When you talk power supplies, there are a couple different things to keep in mind. The first and foremost will be what you intend to do with your computer. If you will only ever be running a single video card in your computer, there is no reason to go above 65-700 watts. If you only will ever run 2 video cards at a maximum, 850 - 900 should be your target. If you think you might realistically run 3 video cards during the lifespan of your power supply, then you should be looking at a 1,000 or more watt PSU.
The reason you want to size your power supply appropriatly is that the more wattage your power supply is capable of delivering, the larger the internal components tend to be, which tends to result in more heat production and more energy usage even if you aren't using that full capacity. The upside is that the power supplies with higher end components tend to last longer. Many of the higher end units also have better protection and monitoring circuits built in. Putting a 1,000 watt PSU in a computer that will only ever run 600 watt worth of equipment will add about $3-$5 to every power bill for the life of your power supply for example.
Rail designs in power supplies tend to go in waves. For a while multiple rails will be the big thing, then they will go back to fewer, but much more robust rails. The number of rails you have really doesn't matter though, because the power supply will still go into failure mode if one of them cooks. There are very few "bad" designs. Most of the bad power supplies you run into are cheap chinese or india produced knockoff power supplies. The problem with them in particular is they tend to put a 600 watt rating sticker on a 350 watt power supply design. The power supply has to be built to deliver 350 watts under normal conditions, but also under peak demand. Most of the more expensive power supplies are usually under rated for that reason.
The real key thing to look at these days is efficiency rating and warranty. A higher efficiency power supply not only saves you money, it produces less heat and thus creates less load on your cooling system. You will see stickers for 80+ efficiency, with different ratings. the higher the "metal" color, the more efficient the power supply has been certified. Gold is better than silver, etc. If you can get a high efficiency power supply with a lifetime warranty that covers computer component damage in the event of failure, you are in the right place.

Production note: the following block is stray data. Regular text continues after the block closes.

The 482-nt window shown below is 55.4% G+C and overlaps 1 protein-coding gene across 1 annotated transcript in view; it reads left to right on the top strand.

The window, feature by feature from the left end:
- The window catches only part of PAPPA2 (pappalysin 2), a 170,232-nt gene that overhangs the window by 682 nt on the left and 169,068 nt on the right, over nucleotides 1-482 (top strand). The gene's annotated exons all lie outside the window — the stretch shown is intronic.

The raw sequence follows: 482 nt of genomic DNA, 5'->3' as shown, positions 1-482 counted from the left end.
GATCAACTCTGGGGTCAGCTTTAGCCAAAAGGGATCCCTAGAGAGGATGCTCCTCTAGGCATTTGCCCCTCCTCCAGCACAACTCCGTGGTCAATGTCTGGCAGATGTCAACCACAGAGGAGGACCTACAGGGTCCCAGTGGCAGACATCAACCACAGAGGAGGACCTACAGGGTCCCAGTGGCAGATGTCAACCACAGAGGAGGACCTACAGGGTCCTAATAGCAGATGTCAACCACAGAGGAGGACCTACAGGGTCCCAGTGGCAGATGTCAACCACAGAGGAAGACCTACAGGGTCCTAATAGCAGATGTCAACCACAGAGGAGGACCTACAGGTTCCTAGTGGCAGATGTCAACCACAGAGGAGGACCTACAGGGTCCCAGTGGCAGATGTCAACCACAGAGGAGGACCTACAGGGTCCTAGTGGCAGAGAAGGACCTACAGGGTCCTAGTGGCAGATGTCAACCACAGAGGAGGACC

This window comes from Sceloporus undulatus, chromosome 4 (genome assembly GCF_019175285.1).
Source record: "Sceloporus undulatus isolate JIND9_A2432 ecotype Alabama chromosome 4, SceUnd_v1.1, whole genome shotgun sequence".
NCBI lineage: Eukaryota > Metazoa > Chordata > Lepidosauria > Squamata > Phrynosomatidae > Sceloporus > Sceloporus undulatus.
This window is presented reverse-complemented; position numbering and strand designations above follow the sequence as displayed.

Antec and Thermaltake both make decent power supplies. Corsair and Cooler Master are also worth looking at, but my personal brand of choice is Enermax. They are in all my personal computers. I tend to use alot of antec ones at other work, because they are very cost effective, but the Enermax ones are just the best ones available. The current top of the line Enermax design at the moment is the Maxrevolution 1,000 watt unit: http://www.enermax.com/home.php?fn=eng/product_a1_1_1&lv0=1&lv1=58&no=190
They do make 1,200 watt PSU's from time to time, but anyone who is going with a quad GPU setup is probably going to run two PSU's anyways so they really don't tend to sell very well. I have the previous revision of that particular power supply. It looks like they have gone down to a 5 year warranty now, which is annoying, but still not bad compared to the 1 year of antec.
The GPU power requirement rating on your video card is for total system available wattage. For example, a Nvidia Geforce 590 GTX dual card requires a 650 watt power supply in the system. Of that, the card itself only uses about 300 watts of that. Another 150-200 is the CPU itself, the drives each use about 100 watts, the motherboard uses another 100 or so, etc. ATI cards tend to use less.
If you want to outline your system hardware (specifically how many cards, how many and what type optical and hard disk drives, what motherboard and processor, how many fans, etc) here along with your future upgrade plans for this present computer, we can probably give you a better idea of what you are going to want.